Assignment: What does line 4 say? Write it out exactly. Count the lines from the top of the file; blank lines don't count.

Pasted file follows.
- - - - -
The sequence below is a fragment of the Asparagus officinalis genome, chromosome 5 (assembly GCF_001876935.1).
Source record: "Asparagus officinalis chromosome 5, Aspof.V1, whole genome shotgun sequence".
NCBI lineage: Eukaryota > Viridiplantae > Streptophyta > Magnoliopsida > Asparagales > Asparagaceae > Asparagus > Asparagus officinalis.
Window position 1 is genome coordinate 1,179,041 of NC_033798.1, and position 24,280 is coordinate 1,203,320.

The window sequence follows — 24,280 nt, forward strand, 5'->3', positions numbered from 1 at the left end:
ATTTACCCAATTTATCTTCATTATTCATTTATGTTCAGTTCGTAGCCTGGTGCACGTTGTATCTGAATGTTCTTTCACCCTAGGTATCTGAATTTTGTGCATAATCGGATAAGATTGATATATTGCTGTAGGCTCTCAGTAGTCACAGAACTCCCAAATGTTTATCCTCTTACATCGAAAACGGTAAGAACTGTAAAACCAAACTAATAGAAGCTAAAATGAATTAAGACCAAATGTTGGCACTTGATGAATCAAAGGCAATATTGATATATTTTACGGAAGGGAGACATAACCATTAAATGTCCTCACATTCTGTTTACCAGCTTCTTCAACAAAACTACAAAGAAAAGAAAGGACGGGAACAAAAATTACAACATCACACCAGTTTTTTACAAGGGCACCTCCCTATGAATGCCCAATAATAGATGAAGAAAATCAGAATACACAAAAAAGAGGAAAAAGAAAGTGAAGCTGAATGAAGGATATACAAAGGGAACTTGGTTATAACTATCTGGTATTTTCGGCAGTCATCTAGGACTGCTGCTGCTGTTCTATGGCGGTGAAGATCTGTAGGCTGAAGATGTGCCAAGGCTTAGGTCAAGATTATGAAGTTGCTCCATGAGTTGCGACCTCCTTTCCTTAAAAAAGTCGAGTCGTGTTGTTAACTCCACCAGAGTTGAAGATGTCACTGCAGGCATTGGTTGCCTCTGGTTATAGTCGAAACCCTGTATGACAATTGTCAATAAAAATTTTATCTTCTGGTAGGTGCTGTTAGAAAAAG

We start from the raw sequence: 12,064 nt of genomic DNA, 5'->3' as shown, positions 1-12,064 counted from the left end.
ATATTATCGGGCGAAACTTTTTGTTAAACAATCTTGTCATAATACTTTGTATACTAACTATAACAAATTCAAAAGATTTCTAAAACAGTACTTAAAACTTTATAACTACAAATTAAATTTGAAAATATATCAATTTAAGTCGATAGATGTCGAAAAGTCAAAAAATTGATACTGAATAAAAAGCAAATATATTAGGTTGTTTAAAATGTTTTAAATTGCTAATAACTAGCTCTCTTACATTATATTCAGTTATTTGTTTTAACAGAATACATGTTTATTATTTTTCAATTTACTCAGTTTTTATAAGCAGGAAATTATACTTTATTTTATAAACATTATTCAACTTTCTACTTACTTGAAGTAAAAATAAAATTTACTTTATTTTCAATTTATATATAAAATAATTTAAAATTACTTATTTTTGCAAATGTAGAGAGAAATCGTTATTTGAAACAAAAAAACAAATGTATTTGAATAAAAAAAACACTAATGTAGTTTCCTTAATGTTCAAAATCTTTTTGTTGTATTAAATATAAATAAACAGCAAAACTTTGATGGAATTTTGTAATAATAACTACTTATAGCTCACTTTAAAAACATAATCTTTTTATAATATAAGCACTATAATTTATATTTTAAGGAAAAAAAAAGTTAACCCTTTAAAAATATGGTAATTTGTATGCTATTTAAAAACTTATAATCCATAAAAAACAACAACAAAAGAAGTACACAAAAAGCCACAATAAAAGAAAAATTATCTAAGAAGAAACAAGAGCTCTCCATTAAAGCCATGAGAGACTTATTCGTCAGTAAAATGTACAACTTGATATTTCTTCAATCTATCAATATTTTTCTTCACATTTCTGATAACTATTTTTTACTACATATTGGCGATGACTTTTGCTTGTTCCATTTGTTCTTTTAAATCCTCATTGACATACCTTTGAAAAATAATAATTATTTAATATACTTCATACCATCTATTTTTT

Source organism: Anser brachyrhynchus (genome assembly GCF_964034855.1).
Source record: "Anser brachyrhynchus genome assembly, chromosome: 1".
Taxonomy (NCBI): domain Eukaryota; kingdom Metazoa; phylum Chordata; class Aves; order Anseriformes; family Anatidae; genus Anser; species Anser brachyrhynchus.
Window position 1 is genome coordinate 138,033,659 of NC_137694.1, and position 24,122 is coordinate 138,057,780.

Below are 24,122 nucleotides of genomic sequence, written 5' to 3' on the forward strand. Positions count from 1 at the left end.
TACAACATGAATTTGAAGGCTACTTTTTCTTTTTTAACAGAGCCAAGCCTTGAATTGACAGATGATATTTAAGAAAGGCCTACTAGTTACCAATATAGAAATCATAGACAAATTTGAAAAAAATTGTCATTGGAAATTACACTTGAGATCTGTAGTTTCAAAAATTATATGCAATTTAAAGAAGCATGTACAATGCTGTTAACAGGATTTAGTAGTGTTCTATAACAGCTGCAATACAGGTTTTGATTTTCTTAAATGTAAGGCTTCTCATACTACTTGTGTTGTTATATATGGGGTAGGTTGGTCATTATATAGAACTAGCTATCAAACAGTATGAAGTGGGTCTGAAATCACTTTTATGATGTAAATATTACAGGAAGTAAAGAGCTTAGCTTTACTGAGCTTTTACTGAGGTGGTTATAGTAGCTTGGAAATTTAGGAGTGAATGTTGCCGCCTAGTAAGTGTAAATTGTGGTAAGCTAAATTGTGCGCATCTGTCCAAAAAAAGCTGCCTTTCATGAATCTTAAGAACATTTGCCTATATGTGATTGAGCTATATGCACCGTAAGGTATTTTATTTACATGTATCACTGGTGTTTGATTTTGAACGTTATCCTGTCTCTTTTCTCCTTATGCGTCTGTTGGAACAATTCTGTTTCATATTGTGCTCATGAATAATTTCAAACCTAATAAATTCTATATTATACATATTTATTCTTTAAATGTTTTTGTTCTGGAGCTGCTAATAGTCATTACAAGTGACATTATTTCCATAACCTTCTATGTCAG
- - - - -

Window position 1 is genome coordinate 1,179,041 of NC_033798.1, and position 24,280 is coordinate 1,203,320.